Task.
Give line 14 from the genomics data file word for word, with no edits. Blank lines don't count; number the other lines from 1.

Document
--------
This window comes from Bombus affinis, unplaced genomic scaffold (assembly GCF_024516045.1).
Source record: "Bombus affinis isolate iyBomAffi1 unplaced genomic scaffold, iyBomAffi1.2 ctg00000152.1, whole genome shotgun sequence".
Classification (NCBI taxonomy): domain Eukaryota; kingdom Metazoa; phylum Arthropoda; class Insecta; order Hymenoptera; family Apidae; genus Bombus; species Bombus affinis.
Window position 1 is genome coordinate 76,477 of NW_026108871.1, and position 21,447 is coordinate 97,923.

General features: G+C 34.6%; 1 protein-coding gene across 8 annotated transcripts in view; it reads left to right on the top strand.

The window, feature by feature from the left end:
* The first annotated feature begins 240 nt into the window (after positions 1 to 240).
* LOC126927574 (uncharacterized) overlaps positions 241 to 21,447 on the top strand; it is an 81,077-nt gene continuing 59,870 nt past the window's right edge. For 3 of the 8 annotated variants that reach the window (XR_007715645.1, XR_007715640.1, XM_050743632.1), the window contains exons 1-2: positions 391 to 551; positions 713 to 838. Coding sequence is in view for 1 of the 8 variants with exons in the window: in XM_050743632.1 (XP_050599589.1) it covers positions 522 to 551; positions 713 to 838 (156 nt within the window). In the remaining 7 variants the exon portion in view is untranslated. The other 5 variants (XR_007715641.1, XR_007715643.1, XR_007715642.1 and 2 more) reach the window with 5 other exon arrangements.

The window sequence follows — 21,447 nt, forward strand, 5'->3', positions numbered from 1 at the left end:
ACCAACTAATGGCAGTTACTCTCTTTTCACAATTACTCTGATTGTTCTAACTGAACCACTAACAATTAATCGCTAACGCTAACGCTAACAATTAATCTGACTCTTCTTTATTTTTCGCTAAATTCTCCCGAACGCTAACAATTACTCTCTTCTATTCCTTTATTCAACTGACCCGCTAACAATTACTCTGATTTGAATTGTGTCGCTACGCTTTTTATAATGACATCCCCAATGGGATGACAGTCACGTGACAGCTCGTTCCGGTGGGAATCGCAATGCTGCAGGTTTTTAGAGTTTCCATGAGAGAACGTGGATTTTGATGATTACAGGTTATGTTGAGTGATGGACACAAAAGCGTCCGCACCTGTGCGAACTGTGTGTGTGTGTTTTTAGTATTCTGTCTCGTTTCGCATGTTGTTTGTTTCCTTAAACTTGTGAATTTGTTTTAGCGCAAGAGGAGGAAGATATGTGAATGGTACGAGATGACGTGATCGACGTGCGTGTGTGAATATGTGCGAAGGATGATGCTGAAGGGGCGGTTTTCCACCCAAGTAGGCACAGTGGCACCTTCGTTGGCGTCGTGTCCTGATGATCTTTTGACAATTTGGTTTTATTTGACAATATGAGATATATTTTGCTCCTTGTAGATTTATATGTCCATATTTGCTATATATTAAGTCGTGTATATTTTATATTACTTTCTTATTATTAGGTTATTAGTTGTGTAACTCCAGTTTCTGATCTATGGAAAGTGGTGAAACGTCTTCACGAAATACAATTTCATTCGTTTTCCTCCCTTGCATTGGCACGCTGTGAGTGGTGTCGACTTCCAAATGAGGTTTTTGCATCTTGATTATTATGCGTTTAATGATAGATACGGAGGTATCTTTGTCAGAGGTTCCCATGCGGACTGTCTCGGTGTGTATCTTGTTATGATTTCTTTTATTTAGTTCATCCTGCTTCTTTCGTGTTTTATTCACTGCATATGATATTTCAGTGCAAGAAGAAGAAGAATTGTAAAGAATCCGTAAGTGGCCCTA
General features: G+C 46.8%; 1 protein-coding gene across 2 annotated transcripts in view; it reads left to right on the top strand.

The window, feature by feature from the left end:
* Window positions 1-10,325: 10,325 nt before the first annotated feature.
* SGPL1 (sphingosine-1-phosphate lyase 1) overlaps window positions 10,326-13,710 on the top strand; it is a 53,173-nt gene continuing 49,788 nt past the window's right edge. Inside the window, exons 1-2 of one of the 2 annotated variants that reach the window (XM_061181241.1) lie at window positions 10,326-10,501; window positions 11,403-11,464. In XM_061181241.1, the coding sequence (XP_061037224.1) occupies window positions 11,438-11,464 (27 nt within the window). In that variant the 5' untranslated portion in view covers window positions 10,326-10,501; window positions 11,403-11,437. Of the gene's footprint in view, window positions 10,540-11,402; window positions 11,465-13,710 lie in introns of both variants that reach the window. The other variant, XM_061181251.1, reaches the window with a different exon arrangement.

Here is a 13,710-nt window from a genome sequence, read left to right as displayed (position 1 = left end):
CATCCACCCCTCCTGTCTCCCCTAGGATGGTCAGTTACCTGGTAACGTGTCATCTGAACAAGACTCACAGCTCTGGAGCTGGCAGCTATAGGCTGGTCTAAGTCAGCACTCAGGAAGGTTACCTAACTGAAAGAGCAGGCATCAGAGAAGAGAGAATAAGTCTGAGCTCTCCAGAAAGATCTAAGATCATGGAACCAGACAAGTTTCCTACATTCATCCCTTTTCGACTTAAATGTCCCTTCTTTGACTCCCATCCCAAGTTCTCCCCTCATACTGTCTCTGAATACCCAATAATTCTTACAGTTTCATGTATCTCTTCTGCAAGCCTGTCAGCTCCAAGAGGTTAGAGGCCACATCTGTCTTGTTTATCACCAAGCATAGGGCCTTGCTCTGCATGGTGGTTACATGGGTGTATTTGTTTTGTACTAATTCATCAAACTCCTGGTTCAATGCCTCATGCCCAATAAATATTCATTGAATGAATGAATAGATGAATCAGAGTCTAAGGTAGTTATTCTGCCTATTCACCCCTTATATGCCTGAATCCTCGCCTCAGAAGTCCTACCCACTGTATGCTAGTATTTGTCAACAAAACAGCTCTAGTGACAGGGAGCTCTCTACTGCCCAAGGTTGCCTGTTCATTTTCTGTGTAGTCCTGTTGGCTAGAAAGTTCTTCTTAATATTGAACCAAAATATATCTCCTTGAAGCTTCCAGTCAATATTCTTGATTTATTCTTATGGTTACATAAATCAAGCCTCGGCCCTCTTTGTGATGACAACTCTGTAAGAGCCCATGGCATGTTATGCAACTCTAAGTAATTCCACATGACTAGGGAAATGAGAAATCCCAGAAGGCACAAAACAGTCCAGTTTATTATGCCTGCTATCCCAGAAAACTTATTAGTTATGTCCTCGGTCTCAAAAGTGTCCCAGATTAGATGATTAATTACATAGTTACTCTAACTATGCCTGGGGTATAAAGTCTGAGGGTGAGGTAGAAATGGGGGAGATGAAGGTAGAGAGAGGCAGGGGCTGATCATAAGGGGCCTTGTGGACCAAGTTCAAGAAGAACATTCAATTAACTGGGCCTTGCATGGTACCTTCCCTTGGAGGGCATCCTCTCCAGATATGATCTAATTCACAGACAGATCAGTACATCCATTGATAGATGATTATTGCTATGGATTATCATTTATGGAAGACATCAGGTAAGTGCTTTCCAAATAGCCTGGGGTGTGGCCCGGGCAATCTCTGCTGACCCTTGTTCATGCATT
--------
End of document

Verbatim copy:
* SGPL1 (sphingosine-1-phosphate lyase 1) overlaps window positions 10,326-13,710 on the top strand; it is a 53,173-nt gene continuing 49,788 nt past the window's right edge. Inside the window, exons 1-2 of one of the 2 annotated variants that reach the window (XM_061181241.1) lie at window positions 10,326-10,501; window positions 11,403-11,464. In XM_061181241.1, the coding sequence (XP_061037224.1) occupies window positions 11,438-11,464 (27 nt within the window). In that variant the 5' untranslated portion in view covers window positions 10,326-10,501; window positions 11,403-11,437. Of the gene's footprint in view, window positions 10,540-11,402; window positions 11,465-13,710 lie in introns of both variants that reach the window. The other variant, XM_061181251.1, reaches the window with a different exon arrangement.